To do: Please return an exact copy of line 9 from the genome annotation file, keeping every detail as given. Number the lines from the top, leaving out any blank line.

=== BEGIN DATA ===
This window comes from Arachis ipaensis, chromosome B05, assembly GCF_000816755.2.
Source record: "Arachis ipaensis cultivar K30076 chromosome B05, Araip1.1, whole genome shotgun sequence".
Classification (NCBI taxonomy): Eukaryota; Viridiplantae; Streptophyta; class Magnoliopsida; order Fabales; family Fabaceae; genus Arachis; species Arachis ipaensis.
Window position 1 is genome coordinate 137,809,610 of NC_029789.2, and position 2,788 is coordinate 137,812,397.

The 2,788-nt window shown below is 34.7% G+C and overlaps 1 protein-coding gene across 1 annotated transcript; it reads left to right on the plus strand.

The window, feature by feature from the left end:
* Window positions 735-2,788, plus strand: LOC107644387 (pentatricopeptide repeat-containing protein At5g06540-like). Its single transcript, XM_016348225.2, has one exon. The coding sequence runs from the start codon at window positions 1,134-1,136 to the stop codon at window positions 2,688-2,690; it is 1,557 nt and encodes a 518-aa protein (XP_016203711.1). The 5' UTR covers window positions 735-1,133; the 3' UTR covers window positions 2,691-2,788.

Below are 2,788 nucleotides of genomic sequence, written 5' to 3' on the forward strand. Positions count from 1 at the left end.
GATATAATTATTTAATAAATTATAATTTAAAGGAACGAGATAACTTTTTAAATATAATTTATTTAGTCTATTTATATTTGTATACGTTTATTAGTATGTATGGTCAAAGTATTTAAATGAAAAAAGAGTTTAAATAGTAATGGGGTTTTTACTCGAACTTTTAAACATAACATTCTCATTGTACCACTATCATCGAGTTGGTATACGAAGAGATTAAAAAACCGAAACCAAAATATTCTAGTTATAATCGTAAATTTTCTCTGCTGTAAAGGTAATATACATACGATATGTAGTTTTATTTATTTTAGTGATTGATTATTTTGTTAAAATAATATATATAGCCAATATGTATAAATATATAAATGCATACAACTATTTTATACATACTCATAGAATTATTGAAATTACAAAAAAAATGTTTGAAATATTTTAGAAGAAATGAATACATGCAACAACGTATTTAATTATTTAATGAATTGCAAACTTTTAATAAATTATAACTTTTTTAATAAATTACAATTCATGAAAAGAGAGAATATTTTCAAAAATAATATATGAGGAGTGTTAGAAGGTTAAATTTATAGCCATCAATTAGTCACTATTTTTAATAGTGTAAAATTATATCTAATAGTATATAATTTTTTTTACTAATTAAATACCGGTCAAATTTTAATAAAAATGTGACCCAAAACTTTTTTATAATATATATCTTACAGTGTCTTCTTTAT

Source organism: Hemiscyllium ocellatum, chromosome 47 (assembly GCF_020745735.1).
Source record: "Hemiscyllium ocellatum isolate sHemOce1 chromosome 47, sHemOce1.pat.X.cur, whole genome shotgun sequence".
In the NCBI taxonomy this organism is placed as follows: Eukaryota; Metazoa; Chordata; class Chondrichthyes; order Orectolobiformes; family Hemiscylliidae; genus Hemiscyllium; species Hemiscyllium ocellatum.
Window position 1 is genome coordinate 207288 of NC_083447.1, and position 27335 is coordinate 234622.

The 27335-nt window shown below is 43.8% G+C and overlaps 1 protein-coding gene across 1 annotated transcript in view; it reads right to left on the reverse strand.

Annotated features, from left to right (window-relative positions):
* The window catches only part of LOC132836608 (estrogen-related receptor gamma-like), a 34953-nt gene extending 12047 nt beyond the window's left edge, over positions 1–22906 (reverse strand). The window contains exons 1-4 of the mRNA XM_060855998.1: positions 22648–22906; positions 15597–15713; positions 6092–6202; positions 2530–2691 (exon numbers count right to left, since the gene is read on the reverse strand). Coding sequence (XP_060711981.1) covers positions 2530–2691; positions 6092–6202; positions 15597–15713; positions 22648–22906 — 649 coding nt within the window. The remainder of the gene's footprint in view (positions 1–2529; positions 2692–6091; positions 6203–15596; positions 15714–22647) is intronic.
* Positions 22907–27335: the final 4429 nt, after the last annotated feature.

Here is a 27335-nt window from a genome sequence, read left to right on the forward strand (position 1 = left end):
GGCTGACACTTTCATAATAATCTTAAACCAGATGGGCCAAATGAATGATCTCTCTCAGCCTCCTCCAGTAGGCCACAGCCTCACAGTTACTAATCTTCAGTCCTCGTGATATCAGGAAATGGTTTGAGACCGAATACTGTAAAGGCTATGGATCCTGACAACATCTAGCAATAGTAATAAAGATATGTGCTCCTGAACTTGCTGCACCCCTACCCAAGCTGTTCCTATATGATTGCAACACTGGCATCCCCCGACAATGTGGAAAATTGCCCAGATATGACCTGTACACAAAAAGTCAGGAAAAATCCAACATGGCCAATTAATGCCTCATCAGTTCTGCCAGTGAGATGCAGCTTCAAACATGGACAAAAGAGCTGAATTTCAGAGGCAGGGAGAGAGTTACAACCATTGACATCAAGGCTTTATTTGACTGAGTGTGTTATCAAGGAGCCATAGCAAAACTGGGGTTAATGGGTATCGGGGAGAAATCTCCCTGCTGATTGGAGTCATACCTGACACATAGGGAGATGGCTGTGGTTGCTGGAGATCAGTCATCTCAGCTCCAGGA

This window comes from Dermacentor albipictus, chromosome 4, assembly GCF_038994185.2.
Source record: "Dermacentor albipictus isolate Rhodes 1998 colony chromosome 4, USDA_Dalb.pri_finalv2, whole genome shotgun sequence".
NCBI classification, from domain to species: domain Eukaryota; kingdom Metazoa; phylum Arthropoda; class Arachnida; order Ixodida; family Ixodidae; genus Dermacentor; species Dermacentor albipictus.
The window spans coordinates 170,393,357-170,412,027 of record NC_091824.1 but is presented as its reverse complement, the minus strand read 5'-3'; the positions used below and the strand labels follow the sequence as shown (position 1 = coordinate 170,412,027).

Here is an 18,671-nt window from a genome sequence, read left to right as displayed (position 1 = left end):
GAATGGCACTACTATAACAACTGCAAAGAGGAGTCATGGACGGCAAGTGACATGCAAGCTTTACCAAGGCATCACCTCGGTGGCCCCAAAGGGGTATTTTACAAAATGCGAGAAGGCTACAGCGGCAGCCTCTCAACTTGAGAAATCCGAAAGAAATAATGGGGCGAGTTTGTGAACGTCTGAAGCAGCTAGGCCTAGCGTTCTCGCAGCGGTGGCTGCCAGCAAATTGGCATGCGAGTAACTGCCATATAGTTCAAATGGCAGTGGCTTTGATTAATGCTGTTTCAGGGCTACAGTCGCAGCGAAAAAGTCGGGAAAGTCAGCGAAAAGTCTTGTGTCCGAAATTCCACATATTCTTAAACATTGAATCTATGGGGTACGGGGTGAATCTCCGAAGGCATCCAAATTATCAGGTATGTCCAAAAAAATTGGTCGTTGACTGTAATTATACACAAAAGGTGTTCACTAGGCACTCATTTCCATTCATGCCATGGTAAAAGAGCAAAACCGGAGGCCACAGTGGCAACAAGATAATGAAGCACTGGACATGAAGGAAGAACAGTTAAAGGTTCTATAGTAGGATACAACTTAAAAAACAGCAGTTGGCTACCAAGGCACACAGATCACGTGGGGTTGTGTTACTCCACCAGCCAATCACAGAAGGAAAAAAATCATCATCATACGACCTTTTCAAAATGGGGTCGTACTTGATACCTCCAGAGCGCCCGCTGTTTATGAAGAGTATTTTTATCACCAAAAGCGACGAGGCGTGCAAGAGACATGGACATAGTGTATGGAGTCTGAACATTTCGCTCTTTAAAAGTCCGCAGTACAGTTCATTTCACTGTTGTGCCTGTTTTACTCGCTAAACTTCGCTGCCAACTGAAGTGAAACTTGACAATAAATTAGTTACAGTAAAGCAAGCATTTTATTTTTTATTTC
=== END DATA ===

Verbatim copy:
GATATAATTATTTAATAAATTATAATTTAAAGGAACGAGATAACTTTTTAAATATAATTTATTTAGTCTATTTATATTTGTATACGTTTATTAGTATGTATGGTCAAAGTATTTAAATGAAAAAAGAGTTTAAATAGTAATGGGGTTTTTACTCGAACTTTTAAACATAACATTCTCATTGTACCACTATCATCGAGTTGGTATACGAAGAGATTAAAAAACCGAAACCAAAATATTCTAGTTATAATCGTAAATTTTCTCTGCTGTAAAGGTAATATACATACGATATGTAGTTTTATTTATTTTAGTGATTGATTATTTTGTTAAAATAATATATATAGCCAATATGTATAAATATATAAATGCATACAACTATTTTATACATACTCATAGAATTATTGAAATTACAAAAAAAATGTTTGAAATATTTTAGAAGAAATGAATACATGCAACAACGTATTTAATTATTTAATGAATTGCAAACTTTTAATAAATTATAACTTTTTTAATAAATTACAATTCATGAAAAGAGAGAATATTTTCAAAAATAATATATGAGGAGTGTTAGAAGGTTAAATTTATAGCCATCAATTAGTCACTATTTTTAATAGTGTAAAATTATATCTAATAGTATATAATTTTTTTTACTAATTAAATACCGGTCAAATTTTAATAAAAATGTGACCCAAAACTTTTTTATAATATATATCTTACAGTGTCTTCTTTAT